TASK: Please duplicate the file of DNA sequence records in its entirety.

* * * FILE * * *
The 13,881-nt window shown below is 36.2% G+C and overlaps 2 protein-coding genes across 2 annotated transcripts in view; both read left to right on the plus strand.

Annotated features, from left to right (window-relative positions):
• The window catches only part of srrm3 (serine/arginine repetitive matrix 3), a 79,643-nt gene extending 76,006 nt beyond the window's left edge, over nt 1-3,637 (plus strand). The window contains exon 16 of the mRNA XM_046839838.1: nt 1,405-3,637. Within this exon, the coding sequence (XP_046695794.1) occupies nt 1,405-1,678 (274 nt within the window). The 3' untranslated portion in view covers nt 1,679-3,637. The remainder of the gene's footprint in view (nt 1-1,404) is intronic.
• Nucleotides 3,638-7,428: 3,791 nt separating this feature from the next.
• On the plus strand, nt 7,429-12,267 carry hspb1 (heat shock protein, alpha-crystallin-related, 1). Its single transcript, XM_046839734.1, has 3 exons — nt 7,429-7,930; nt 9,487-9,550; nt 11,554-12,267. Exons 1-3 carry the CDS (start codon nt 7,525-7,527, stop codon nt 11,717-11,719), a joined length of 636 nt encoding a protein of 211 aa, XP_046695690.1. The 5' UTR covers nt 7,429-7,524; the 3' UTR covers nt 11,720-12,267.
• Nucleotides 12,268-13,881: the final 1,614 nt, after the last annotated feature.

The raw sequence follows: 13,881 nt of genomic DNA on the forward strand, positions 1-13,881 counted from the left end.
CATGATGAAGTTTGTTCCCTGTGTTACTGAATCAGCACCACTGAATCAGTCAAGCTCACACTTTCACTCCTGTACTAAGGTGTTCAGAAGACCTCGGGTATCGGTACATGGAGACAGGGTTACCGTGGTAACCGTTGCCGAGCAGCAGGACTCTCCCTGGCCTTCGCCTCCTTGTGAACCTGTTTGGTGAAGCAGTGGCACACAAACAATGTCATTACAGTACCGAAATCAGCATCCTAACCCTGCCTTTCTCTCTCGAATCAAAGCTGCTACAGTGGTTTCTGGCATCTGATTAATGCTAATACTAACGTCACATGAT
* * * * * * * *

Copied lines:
The 13,881-nt window shown below is 36.2% G+C and overlaps 2 protein-coding genes across 2 annotated transcripts in view; both read left to right on the plus strand.

Annotated features, from left to right (window-relative positions):
• The window catches only part of srrm3 (serine/arginine repetitive matrix 3), a 79,643-nt gene extending 76,006 nt beyond the window's left edge, over nt 1-3,637 (plus strand). The window contains exon 16 of the mRNA XM_046839838.1: nt 1,405-3,637. Within this exon, the coding sequence (XP_046695794.1) occupies nt 1,405-1,678 (274 nt within the window). The 3' untranslated portion in view covers nt 1,679-3,637. The remainder of the gene's footprint in view (nt 1-1,404) is intronic.
• Nucleotides 3,638-7,428: 3,791 nt separating this feature from the next.
• On the plus strand, nt 7,429-12,267 carry hspb1 (heat shock protein, alpha-crystallin-related, 1). Its single transcript, XM_046839734.1, has 3 exons — nt 7,429-7,930; nt 9,487-9,550; nt 11,554-12,267. Exons 1-3 carry the CDS (start codon nt 7,525-7,527, stop codon nt 11,717-11,719), a joined length of 636 nt encoding a protein of 211 aa, XP_046695690.1. The 5' UTR covers nt 7,429-7,524; the 3' UTR covers nt 11,720-12,267.
• Nucleotides 12,268-13,881: the final 1,614 nt, after the last annotated feature.

The raw sequence follows: 13,881 nt of genomic DNA on the forward strand, positions 1-13,881 counted from the left end.
CATGATGAAGTTTGTTCCCTGTGTTACTGAATCAGCACCACTGAATCAGTCAAGCTCACACTTTCACTCCTGTACTAAGGTGTTCAGAAGACCTCGGGTATCGGTACATGGAGACAGGGTTACCGTGGTAACCGTTGCCGAGCAGCAGGACTCTCCCTGGCCTTCGCCTCCTTGTGAACCTGTTTGGTGAAGCAGTGGCACACAAACAATGTCATTACAGTACCGAAATCAGCATCCTAACCCTGCCTTTCTCTCTCGAATCAAAGCTGCTACAGTGGTTTCTGGCATCTGATTAATGCTAATACTAACGTCACATGAT